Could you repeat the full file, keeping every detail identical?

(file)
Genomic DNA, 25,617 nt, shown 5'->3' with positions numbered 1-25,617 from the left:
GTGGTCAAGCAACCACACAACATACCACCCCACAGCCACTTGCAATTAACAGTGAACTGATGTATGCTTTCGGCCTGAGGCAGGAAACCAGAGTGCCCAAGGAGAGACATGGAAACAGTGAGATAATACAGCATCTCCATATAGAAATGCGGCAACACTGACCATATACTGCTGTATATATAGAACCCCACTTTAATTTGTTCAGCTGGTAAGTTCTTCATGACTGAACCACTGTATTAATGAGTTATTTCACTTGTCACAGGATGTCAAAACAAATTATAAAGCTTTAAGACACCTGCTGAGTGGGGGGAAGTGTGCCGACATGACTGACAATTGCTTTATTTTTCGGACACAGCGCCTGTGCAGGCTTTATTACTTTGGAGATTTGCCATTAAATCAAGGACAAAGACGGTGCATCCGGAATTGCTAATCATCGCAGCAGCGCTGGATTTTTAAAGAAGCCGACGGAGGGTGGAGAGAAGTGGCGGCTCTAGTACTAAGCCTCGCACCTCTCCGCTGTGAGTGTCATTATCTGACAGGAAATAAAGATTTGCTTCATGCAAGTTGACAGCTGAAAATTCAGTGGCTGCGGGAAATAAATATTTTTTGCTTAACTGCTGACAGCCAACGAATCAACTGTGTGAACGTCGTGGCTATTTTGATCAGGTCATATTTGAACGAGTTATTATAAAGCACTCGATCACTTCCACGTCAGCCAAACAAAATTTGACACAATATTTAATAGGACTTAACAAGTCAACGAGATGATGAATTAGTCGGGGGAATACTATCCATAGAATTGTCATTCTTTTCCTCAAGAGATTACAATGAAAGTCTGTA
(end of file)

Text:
Genomic DNA, 25,617 nt, shown 5'->3' with positions numbered 1-25,617 from the left:
GTGGTCAAGCAACCACACAACATACCACCCCACAGCCACTTGCAATTAACAGTGAACTGATGTATGCTTTCGGCCTGAGGCAGGAAACCAGAGTGCCCAAGGAGAGACATGGAAACAGTGAGATAATACAGCATCTCCATATAGAAATGCGGCAACACTGACCATATACTGCTGTATATATAGAACCCCACTTTAATTTGTTCAGCTGGTAAGTTCTTCATGACTGAACCACTGTATTAATGAGTTATTTCACTTGTCACAGGATGTCAAAACAAATTATAAAGCTTTAAGACACCTGCTGAGTGGGGGGAAGTGTGCCGACATGACTGACAATTGCTTTATTTTTCGGACACAGCGCCTGTGCAGGCTTTATTACTTTGGAGATTTGCCATTAAATCAAGGACAAAGACGGTGCATCCGGAATTGCTAATCATCGCAGCAGCGCTGGATTTTTAAAGAAGCCGACGGAGGGTGGAGAGAAGTGGCGGCTCTAGTACTAAGCCTCGCACCTCTCCGCTGTGAGTGTCATTATCTGACAGGAAATAAAGATTTGCTTCATGCAAGTTGACAGCTGAAAATTCAGTGGCTGCGGGAAATAAATATTTTTTGCTTAACTGCTGACAGCCAACGAATCAACTGTGTGAACGTCGTGGCTATTTTGATCAGGTCATATTTGAACGAGTTATTATAAAGCACTCGATCACTTCCACGTCAGCCAAACAAAATTTGACACAATATTTAATAGGACTTAACAAGTCAACGAGATGATGAATTAGTCGGGGGAATACTATCCATAGAATTGTCATTCTTTTCCTCAAGAGATTACAATGAAAGTCTGTA